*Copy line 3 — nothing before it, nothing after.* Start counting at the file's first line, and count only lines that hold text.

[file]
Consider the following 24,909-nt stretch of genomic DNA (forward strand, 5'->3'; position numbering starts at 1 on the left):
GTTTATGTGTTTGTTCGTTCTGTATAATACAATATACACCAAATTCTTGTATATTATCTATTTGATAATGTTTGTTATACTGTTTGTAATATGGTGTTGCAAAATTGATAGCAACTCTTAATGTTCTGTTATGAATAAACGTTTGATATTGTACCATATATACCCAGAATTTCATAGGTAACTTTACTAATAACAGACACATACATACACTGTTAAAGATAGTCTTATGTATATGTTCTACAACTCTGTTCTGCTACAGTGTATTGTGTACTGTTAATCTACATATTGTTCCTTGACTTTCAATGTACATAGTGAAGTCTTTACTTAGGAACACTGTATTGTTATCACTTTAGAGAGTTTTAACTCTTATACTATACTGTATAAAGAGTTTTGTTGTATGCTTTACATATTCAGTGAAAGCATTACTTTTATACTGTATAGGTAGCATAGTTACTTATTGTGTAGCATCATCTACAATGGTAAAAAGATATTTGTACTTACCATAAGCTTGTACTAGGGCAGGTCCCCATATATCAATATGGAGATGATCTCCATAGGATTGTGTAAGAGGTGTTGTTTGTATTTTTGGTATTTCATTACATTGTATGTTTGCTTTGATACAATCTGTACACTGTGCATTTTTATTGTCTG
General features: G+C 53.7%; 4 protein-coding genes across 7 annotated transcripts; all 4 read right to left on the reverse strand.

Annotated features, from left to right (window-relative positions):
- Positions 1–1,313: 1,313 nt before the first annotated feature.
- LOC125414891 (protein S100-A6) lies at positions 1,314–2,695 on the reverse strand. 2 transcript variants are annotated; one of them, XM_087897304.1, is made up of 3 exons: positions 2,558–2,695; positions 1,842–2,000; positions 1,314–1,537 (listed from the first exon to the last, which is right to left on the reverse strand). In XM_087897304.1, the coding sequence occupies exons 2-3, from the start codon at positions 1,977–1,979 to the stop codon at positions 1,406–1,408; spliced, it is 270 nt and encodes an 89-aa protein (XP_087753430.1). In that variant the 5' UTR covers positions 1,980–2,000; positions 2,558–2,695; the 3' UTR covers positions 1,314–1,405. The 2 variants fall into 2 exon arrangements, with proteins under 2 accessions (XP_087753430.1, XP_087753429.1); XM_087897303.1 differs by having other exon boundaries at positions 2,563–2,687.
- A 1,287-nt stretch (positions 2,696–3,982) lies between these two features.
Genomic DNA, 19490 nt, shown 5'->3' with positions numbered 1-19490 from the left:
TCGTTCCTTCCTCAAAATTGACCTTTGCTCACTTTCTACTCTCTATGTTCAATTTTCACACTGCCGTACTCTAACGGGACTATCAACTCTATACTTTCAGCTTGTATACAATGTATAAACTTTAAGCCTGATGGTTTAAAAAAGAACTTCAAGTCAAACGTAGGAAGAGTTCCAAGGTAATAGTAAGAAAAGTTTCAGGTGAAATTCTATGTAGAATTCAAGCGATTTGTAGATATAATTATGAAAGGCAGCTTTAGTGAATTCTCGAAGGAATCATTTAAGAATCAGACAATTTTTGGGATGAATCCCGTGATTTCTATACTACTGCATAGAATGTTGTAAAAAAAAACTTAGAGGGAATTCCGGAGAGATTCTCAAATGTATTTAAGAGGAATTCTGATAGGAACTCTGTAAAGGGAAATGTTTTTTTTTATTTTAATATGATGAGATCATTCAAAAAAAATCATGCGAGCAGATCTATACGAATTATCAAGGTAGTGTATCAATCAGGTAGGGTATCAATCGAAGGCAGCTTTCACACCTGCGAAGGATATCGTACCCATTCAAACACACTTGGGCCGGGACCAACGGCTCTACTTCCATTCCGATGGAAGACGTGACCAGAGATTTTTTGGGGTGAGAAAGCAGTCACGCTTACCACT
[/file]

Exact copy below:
General features: G+C 53.7%; 4 protein-coding genes across 7 annotated transcripts; all 4 read right to left on the reverse strand.